NEW YORK - Sam Ficken lined up next to his kneeling holder and, with his head down looking at the torn-up field, counted three steps back.
Penn State's senior placekicker picked his head up and stared at the uprights directly in front of him for a brief moment.
The lanky, 6-2, 186-pound Indiana native then took two steps to the left and twisted his shoulders right to left.
He was ready; ready to deliver Penn State its most significant, far-reaching win in years.
The Nittany Lions (7-6) edged Boston College (7-6), 31-30, in Saturday's Pinstripe Bowl at Yankee Stadium, and after 4 hours of back-and-forth play - highlighted by stellar quarterbacking by Penn State's Christian Hackenberg - the captivating contest ended on arguably the simplest play in football: an extra point.
"That's a first," Ficken said with a healthy laugh after the game. "I liked it, though . . . Not a whole lot of pressure."
Minutes after watching Boston College kicker Mike Knoll shank an extra point following the Eagles' overtime-opening touchdown, Ficken had to do what Knoll couldn't.
And it was in abnormal circumstances.
Realistically, this was more than just a typical bowl game. For starters, Penn State had been bowl-ineligible since 2012 due to the NCAA's sanctions levied in the wake of the Jerry Sandusky sex-abuse scandal. As a result, a massive Penn State contingent flocked to the Big Apple to give Yankee Stadium the feel of a mini Beaver Stadium.
Penn State, which was sitting at 6-6, hoped to avoid a losing season - something that hasn't happened since 2004 - in coach James Franklin's inaugural year at the helm.
The Lions did that thanks in large part to Ficken. His struggles at Virginia in 2012 (four missed field goals in a one-point loss) and the threats that followed are well-documented.
But for the last two seasons, Ficken has been the Lions' most reliable weapon; that was evident when he kicked a game-winning, last-gasp field goal against Central Florida in Ireland to open the year, and it was clear when he booted a 45-yarder to force overtime, then drilled that extra point into Monument Park to end the season.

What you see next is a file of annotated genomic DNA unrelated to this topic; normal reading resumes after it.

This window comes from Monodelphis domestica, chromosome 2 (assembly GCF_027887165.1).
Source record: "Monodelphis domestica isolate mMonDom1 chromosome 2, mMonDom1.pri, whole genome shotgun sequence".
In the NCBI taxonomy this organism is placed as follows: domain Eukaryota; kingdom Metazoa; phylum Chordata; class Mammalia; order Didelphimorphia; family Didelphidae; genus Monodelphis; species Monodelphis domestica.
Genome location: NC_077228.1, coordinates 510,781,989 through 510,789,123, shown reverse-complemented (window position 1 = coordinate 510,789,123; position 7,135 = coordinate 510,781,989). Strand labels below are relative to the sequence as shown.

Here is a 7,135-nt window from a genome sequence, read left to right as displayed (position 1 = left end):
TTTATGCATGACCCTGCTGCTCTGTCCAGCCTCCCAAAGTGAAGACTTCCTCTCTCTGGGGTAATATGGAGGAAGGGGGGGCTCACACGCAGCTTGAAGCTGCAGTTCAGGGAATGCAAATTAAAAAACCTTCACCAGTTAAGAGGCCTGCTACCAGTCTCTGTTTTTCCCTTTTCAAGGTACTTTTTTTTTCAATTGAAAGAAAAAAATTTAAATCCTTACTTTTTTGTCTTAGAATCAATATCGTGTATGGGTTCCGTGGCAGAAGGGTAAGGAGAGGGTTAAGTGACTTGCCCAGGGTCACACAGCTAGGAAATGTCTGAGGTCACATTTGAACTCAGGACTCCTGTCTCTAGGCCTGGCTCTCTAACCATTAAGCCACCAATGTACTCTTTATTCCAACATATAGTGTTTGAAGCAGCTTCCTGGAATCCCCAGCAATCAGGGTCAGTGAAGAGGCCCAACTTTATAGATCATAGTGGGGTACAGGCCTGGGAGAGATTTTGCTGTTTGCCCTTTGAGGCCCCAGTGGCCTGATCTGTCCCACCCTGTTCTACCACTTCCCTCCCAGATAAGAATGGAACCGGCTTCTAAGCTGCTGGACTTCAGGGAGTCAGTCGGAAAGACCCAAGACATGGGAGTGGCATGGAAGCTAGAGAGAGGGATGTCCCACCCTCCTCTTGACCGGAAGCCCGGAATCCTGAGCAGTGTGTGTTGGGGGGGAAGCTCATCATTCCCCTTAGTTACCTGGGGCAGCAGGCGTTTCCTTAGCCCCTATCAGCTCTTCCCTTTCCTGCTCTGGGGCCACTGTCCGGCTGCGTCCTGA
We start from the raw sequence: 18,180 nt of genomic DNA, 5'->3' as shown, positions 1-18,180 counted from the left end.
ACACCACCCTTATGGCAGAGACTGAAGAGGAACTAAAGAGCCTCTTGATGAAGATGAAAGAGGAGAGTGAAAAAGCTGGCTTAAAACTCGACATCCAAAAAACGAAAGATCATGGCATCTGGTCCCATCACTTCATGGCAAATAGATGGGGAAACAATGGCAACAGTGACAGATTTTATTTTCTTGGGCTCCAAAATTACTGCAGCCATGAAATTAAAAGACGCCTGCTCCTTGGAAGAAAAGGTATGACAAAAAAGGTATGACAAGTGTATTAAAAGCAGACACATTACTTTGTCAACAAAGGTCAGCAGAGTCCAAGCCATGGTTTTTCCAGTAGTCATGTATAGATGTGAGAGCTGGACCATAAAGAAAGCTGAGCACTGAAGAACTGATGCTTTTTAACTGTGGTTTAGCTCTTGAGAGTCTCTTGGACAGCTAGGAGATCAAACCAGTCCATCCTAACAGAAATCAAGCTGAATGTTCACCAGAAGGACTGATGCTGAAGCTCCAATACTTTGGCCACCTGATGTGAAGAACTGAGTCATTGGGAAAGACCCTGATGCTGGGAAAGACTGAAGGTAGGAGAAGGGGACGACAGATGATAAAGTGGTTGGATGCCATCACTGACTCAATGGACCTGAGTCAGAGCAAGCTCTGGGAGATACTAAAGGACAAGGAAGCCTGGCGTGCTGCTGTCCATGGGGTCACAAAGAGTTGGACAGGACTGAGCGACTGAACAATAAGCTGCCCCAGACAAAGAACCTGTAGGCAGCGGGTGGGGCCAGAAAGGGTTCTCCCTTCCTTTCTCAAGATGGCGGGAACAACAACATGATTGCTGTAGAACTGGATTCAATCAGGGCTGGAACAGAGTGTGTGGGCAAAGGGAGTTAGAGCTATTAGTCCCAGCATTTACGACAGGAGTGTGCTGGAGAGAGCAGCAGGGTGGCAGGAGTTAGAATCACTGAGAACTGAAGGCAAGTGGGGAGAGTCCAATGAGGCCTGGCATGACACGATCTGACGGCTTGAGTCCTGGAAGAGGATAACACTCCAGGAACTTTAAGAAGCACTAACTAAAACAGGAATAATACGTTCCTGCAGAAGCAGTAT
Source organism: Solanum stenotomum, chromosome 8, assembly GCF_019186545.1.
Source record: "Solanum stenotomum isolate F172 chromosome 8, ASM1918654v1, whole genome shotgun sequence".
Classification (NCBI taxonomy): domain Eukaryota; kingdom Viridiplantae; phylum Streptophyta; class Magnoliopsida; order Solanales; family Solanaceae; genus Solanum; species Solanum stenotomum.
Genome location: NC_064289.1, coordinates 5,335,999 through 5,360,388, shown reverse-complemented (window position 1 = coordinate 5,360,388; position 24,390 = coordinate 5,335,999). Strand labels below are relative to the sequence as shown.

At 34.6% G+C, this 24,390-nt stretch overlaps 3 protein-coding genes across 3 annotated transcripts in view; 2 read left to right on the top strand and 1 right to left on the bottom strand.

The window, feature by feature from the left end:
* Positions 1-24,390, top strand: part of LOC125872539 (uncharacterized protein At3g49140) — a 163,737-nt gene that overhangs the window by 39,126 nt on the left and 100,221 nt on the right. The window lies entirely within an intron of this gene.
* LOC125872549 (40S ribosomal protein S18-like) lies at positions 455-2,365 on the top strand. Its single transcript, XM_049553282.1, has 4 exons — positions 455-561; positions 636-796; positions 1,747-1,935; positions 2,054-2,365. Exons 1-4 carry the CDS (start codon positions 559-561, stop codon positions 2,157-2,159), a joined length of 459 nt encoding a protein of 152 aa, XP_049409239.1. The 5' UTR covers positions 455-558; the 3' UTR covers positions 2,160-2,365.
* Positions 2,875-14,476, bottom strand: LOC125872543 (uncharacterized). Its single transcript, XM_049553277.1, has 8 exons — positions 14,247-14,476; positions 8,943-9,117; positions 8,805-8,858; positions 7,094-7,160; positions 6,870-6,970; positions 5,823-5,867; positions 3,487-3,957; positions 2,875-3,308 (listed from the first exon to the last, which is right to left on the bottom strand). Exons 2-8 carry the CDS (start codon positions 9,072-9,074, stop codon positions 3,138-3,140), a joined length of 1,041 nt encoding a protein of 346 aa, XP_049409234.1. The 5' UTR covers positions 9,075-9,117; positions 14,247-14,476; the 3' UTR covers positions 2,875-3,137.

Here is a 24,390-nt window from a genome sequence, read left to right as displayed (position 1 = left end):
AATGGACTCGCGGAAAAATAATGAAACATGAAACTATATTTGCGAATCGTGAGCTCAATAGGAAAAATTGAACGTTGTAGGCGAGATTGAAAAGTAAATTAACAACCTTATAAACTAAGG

He did use Derek Jeter's locker, after all, so a walkoff was in order.
"I couldn't have asked for a better ending to my career," Ficken said.
The reliable righty was the hero, but he had some help along the way.
Hackenberg, the subject of ridicule and criticism for much of the year, took advantage of surprisingly solid pass protection and played like the quarterback everyone was waiting to see.
After winning Big Ten Freshman of the Year in 2013, this campaign hadn't gone his way. He finished the regular season with 15 interceptions to just eight touchdowns.
But with a functional offensive line and separation-creating wideouts, Hackenberg looked at ease, stepping into and making throws he couldn't all year.
"The difference in the game was us being able to stick to our guns and stick to our gameplan and understand that it was working," said a nearly voiceless Hackenberg.
The true sophomore, who was named the game's MVP, finished 34-for-50 with 371 yards, four touchdowns and zero interceptions. That included a pristine touchdown pass to tight end Kyle Carter in overtime to give Ficken the opportunity to win it.
Franklin said that for all the flak Hackenberg has received this year, not much of it was warranted, citing development issues of players around him. On Saturday, those problems were temporarily solved.
"I love Christian Hackenberg. I wouldn't trade him for anybody," Franklin said. "I think he's got a really bright future at Penn State moving forward."
When the infield's grassy dust settled after the postgame celebration, one thing was clear: Saturday couldn't have gone better for the Lions and their program.
First things first, they got the win and earned a winning mark for the season, finishing the sanction period with an unexpected 22-15 record.
Also, the seniors, the guys who stayed at Penn State when the option to transfer penalty-free was on the table in 2012, were sent out on a positive note.
And looking ahead, decisive performances not only from Hackenberg and Carter, but also true freshman wide receiver Chris Godwin and redshirt sophomore tailback Akeel Lynch have generated a buzz around the program for 2015.
"It really spring-boards us into the offseason, next season. The future is very, very bright here," Franklin said. "We've been fractured in the last probably 3 years. But I think experiences and games like this has restored the hope."
As for the Lions' late-game savior, Ficken said he's not sure how the win will affect Penn State long-term.
He's just happy he could make a bowl win a reality.